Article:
Friday, February 1, 2008

Not enough snow days!

I am almost always in the middle of reading two books at a time, but right now I seem to be in a veritable quagmire of "in the middles" and have been since the first of the year. My favorite read right now is "The Star Machine" by film historian Jeanine Basinger. Its thesis is to show how the big movie studios, from the 30's through the 50's, worked to produce stars, regardless of their acting ability, and how they were molded (sometimes literally, through plastic surgery and enforced diets) and sold to the public, how their movies and their personas were chosen, and what happened when the machine didn't quite work the way it was supposed to. However, this isn't a strongly thesis-driven book; it feels like Basinger had some essays lying around and decided to force them together into a framework. This isn't really a criticism, however, because it is such delightful reading. What I really appreciate is that she covers not the superstars like Bogart and Hepburn and Davis, but more of the second-tier names like Errol Flynn, Tyrone Power, and Lana Turner whose names are known by most folks but whose movies largely go unseen today. For example, I imagine that most people know Flynn's name, but most could only name one of his films, Adventures of Robin Hood. She also devotes many pages to even lesser known names, like Jean Arthur, Deanna Durbin, and Dennis Morgan, and I'm looking forward to a later chapter called "Oddities and Character Actors." Quite fun reading, and a book I'm taking slowly on purpose because I don't want it to end.

Others I'm stuck in for less enjoyable reasons. One is a novel called "Zeroville" by Steve Erickson. I've been tempted by his books (mostly surreal, vaguely SF tales) before, but this is the first I've stuck with past a few pages. Its protagonist is a manchild named Vikar who verges on the autistic (he has a hard time reading emotions and recognizing irony) and who had a troubled childhood (his father thinks God's biggest mistake was in stopping Abraham from killing his son), but who loves the movies. He arrives in Los Angeles in the late 60's with a shaved head on which is a tattoo of Elizabeth Taylor and Motgomery Clift in a shot from A Place in the Sun, and the tattoo seems to be a test for the other characters; if they know it's Taylor and Clift, they're good, but if they think it's James Dean and Natalie Wood, screw 'em. Vikar gets a job working on movie sets and is taken up by some Hollywood insiders, some real (one character who is named only Viking Man is almost certainly the writer and director John Milius), some not--I've googled "Dorothy Langer," a film editor who befriends Vikar and she seems to be an invention. I can't really bring myself to care much about Vikar or the people who drift in and out of his life, but the book is drenched in movie atmosphere and trivia, and many times, movies and people aren't named directly, and it's a lot of fun to figure out what he's referring to. Since it's set in the 70's and Vikar loves older movies, I'm getting almost all the references so far, which frankly is what's keeping me from deciding not to finish the book.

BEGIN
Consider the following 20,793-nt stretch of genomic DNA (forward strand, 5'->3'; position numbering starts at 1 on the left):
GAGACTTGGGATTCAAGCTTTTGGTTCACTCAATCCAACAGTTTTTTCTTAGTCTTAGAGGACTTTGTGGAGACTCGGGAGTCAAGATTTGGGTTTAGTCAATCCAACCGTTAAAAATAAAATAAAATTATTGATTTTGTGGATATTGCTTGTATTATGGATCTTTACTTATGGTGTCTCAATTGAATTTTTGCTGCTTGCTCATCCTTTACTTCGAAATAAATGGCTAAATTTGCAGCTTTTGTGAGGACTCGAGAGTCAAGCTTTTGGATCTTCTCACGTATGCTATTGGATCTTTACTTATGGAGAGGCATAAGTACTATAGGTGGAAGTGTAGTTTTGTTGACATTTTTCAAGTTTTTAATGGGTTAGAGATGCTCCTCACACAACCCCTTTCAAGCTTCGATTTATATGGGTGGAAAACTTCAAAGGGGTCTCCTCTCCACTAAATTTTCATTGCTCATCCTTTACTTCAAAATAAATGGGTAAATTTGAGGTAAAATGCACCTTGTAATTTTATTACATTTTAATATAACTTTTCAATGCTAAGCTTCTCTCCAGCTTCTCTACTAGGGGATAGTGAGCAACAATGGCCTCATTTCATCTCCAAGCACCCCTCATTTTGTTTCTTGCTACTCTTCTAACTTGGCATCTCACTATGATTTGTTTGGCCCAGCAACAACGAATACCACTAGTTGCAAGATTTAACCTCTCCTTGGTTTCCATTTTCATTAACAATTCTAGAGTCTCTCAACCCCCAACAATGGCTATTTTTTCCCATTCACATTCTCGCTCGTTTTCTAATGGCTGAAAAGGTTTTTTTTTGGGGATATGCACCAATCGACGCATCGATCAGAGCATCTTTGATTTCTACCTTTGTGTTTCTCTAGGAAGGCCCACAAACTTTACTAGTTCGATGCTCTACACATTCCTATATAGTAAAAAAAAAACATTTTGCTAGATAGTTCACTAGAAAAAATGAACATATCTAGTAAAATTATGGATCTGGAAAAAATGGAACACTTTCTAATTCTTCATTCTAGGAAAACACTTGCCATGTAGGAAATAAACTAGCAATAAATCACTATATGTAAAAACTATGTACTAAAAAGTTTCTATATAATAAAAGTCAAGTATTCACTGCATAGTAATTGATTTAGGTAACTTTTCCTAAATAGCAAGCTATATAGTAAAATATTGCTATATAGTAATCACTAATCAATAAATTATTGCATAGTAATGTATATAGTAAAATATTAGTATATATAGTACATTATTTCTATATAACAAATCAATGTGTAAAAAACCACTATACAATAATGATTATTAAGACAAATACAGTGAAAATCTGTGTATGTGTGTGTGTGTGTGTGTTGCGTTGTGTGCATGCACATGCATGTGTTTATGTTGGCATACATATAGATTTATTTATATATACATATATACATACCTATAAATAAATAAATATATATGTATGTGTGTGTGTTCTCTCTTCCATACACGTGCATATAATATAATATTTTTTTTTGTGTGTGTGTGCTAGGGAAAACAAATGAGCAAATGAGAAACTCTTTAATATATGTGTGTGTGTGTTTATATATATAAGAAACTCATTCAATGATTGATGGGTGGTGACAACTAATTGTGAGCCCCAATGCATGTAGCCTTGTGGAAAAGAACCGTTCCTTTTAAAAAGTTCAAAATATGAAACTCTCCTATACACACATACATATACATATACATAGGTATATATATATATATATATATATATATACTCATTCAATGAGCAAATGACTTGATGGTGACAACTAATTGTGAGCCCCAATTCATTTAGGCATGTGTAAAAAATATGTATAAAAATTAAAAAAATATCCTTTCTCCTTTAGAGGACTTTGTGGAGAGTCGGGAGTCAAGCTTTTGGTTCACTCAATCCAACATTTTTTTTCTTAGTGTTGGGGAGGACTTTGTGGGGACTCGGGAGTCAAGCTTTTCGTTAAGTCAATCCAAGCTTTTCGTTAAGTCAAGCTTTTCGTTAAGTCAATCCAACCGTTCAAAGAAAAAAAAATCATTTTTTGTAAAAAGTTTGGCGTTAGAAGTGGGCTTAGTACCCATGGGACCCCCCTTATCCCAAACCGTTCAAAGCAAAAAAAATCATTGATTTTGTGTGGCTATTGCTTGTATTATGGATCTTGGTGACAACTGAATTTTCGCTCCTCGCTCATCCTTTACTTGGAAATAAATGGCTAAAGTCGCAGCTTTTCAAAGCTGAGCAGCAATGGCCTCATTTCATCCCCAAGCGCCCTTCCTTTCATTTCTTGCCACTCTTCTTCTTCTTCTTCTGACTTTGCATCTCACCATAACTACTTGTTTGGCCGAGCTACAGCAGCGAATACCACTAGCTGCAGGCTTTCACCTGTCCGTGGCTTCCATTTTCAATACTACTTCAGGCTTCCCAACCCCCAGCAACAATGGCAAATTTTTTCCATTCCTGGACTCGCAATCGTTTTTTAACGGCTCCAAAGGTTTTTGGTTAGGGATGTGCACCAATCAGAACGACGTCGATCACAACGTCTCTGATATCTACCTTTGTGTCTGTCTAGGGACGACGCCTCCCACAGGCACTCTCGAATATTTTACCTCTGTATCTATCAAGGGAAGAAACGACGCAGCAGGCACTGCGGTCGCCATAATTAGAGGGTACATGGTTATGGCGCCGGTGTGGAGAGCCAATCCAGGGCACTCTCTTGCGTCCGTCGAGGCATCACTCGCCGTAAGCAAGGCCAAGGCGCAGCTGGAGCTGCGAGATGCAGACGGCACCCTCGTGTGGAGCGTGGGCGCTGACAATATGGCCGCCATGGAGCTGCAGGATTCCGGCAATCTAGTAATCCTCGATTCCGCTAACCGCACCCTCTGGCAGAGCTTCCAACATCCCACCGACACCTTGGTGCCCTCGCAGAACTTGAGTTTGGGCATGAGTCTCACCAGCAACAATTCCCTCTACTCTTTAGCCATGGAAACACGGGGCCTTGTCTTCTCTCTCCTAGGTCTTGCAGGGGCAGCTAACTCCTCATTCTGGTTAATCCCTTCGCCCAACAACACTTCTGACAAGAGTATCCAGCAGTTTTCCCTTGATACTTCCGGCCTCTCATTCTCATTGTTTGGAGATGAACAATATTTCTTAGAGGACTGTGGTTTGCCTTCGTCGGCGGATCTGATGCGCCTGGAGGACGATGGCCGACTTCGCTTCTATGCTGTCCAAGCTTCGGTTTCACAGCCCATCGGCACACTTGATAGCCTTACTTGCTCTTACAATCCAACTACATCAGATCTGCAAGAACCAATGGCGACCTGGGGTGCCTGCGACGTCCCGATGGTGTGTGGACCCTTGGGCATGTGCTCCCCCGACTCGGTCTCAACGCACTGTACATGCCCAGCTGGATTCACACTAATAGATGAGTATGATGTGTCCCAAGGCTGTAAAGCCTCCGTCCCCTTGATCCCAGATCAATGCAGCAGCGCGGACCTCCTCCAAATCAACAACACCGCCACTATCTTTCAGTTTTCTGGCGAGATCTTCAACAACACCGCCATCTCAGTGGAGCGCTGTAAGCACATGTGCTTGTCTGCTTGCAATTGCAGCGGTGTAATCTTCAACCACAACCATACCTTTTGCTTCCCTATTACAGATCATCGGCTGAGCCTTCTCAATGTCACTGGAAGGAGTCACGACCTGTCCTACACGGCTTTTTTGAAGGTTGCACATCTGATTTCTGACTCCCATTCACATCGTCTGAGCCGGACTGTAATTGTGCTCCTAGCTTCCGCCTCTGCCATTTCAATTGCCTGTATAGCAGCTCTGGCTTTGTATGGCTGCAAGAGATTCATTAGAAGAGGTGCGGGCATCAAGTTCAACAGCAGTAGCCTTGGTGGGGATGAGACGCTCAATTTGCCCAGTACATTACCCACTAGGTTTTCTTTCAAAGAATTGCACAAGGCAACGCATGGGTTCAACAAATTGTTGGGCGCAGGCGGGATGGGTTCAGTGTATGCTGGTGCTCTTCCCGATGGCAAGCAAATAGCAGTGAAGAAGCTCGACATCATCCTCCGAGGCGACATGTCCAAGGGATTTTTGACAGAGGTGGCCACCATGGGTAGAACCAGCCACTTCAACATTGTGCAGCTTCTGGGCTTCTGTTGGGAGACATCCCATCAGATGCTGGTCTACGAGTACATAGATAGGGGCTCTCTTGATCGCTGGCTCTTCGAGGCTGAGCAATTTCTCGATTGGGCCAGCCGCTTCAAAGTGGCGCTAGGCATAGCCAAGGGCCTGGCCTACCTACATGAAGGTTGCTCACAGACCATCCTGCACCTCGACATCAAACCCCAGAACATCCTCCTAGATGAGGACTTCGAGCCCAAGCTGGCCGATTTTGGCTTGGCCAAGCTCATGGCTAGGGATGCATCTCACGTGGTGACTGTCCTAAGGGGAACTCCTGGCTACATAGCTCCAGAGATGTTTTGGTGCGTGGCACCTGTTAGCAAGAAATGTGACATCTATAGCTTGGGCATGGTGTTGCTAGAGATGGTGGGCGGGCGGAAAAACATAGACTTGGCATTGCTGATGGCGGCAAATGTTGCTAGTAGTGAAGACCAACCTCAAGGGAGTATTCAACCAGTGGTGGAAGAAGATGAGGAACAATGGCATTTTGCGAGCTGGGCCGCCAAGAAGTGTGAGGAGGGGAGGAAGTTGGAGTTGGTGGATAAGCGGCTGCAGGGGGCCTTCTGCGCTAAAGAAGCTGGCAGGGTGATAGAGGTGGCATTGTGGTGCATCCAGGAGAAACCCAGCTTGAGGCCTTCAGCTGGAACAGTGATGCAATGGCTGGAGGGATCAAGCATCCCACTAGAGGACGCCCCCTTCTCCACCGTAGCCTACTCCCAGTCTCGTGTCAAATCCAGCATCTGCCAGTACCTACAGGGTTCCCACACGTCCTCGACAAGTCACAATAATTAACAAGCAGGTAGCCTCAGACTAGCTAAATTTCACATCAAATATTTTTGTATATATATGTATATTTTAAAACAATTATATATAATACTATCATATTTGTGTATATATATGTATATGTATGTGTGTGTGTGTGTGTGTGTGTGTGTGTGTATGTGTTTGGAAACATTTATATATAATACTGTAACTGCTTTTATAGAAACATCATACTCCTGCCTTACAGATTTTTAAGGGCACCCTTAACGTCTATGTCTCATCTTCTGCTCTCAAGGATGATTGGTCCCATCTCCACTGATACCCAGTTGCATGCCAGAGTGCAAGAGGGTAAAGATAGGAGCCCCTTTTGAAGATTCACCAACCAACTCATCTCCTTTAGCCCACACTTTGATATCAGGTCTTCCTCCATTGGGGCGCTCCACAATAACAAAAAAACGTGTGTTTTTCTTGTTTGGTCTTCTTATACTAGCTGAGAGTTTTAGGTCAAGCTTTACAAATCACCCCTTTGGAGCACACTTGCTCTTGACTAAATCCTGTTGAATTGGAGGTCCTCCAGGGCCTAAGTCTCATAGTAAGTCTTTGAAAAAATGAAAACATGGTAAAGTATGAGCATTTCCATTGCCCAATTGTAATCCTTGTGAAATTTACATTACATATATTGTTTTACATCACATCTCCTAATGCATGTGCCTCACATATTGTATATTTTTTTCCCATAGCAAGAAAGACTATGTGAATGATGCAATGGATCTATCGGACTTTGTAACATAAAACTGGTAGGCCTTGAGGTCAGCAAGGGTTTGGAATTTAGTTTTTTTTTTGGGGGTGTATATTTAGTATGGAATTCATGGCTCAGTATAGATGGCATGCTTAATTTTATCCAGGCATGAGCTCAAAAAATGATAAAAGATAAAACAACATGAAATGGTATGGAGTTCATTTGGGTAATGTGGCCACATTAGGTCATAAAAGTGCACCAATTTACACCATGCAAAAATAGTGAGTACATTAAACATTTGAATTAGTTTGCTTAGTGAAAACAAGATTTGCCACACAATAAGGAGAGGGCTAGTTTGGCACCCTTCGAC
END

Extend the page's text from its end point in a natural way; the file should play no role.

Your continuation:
Other books near my bed with bookmarks in the middle include "The Magic Mountain" by Thomas Mann (this is the second time I've tried to read this, and I've gotten stuck at the same place, around page 75), a biography of Erich von Stroheim by Arthur Lennig (not very well written, but the subject is interesting), and "Can't Buy Me Love" by Jonathan Gould, about the Beatles, their influence on culture, and culture's influence on them. I really need a few good snow days so I can break this literary logjam!